Question of the Day: Should girls as young as 12 be able to get HPV vaccine without parental consent?

Abbey Seltzer

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A new bill passed by Calif. Gov. Jerry Brown permits girls age 12 to 18 to receive the human papillomavirus (HPV) vaccine without parental consent. The vaccine is administered in three shots over the course of six months and wards against certain strains of HPV and cervical cancer.

California minors currently can seek confidential care, diagnosis, and treatment for STDs, contraception, pregnancy, mental health problems, and drug abuse, but they cannot get vaccinated without parental approval.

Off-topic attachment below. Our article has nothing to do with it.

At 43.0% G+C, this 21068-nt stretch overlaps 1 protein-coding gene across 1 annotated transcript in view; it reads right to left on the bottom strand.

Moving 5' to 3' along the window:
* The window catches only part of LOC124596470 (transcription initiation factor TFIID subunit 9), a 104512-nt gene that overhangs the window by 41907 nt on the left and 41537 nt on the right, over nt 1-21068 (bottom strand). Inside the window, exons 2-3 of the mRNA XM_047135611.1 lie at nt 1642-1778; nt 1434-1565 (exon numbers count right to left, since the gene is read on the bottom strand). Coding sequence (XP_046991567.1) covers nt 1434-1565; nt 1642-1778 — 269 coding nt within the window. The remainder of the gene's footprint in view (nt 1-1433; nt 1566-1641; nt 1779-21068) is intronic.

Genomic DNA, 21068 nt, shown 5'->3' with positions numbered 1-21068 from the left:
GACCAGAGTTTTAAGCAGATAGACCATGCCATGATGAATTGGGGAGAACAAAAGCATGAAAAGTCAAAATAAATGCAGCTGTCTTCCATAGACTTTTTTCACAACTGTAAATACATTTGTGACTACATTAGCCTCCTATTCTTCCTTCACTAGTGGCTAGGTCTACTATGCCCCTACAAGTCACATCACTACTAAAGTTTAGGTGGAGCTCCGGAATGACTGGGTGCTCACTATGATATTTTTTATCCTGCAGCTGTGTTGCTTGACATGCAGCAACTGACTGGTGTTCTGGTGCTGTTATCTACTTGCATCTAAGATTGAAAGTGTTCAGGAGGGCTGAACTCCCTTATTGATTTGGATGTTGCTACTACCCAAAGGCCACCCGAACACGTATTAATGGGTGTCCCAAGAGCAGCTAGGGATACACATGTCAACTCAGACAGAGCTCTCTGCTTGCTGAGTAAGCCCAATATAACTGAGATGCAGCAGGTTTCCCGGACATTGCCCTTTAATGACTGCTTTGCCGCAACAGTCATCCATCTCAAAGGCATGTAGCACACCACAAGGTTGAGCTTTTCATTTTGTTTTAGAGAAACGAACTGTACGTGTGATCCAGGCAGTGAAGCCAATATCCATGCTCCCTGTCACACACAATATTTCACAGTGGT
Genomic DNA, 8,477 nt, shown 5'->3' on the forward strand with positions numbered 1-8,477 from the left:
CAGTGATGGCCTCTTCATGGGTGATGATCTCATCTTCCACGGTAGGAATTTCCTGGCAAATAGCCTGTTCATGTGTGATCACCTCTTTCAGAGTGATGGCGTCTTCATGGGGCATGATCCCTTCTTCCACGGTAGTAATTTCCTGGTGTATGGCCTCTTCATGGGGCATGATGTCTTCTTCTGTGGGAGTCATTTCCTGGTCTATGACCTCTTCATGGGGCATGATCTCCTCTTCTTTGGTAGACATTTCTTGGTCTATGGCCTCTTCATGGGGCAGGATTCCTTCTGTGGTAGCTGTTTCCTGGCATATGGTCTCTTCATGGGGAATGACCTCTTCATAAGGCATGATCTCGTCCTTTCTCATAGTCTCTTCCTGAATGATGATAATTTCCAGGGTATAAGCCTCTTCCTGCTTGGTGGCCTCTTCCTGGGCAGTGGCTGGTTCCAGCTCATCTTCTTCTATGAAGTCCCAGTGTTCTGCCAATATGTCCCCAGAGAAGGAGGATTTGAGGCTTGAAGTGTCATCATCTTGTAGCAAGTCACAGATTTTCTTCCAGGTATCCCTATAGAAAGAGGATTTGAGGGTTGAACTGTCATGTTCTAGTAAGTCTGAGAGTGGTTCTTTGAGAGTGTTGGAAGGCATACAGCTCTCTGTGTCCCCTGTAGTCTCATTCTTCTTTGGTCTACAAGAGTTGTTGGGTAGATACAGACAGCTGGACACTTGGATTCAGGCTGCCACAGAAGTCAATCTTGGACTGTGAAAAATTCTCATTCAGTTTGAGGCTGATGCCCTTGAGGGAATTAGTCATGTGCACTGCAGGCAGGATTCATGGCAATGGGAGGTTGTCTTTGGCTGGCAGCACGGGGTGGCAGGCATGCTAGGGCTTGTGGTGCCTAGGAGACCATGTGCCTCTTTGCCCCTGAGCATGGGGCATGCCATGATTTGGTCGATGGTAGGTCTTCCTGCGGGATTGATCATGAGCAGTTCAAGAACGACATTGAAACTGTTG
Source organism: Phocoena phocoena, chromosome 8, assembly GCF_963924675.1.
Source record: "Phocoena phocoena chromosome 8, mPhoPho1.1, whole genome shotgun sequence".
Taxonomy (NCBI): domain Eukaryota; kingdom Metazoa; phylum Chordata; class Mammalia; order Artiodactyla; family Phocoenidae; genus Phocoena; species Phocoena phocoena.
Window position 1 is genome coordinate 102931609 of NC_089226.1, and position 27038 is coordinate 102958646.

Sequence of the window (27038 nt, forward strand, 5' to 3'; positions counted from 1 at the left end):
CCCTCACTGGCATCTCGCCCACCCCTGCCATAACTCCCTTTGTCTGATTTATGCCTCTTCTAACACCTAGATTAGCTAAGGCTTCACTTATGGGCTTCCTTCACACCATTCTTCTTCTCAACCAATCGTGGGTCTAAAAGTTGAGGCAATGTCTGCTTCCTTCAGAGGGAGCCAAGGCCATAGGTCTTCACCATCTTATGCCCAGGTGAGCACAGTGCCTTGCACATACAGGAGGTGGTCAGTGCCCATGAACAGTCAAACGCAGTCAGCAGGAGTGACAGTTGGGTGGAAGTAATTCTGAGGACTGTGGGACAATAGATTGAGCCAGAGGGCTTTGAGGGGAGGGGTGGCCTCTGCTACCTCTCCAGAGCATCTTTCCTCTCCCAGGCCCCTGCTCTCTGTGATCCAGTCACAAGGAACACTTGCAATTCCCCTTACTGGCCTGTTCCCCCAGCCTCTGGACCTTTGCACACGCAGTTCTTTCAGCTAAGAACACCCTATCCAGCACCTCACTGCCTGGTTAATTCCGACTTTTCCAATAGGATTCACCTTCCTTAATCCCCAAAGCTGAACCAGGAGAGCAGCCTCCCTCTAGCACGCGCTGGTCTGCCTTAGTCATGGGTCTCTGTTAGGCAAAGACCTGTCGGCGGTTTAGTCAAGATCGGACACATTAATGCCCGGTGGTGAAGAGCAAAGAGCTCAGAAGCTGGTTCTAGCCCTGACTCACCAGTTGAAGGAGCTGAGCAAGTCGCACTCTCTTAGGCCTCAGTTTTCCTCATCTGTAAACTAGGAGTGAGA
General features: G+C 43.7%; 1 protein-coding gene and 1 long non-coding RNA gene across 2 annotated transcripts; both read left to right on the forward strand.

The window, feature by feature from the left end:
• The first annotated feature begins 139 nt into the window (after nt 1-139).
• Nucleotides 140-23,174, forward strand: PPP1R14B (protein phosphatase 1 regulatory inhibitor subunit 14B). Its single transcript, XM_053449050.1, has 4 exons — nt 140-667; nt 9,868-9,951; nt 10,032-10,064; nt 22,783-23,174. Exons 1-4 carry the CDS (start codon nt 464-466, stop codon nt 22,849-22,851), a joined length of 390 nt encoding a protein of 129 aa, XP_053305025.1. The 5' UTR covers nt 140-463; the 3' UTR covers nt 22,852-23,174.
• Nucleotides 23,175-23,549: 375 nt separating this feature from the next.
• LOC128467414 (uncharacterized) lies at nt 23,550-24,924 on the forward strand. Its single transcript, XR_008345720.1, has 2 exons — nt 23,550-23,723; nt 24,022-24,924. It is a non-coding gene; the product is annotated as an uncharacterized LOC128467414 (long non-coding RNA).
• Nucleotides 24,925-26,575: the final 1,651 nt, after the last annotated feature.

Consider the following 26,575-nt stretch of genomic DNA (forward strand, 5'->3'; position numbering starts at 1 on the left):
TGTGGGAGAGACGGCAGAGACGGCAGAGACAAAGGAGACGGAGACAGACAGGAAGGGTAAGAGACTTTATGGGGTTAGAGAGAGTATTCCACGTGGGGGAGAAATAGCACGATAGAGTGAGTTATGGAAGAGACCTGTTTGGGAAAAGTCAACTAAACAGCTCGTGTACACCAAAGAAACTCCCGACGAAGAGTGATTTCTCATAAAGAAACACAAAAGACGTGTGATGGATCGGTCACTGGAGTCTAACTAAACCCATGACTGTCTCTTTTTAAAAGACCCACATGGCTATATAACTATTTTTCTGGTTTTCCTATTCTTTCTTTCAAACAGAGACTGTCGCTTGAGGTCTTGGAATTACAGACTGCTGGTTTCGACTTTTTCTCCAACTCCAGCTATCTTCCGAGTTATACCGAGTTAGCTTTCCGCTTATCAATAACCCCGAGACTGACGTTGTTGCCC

In 2007, Texas Governor Rick Perry passed an executive order mandating the HPV vaccine for all girls entering sixth grade, with a parent opt-out. The order was overturned by Texas legislature.

Virginia’s House of Delegates attempted to kill another law in January 2011, four years after it had been approved, which mimicked Perry’s in requiring girls to receive the vaccine before entering sixth grade, also with a parent opt-out.

The debate about the vaccine falls mainly along party lines and seems to not have anything to do with the medicine and science behind the vaccine itself.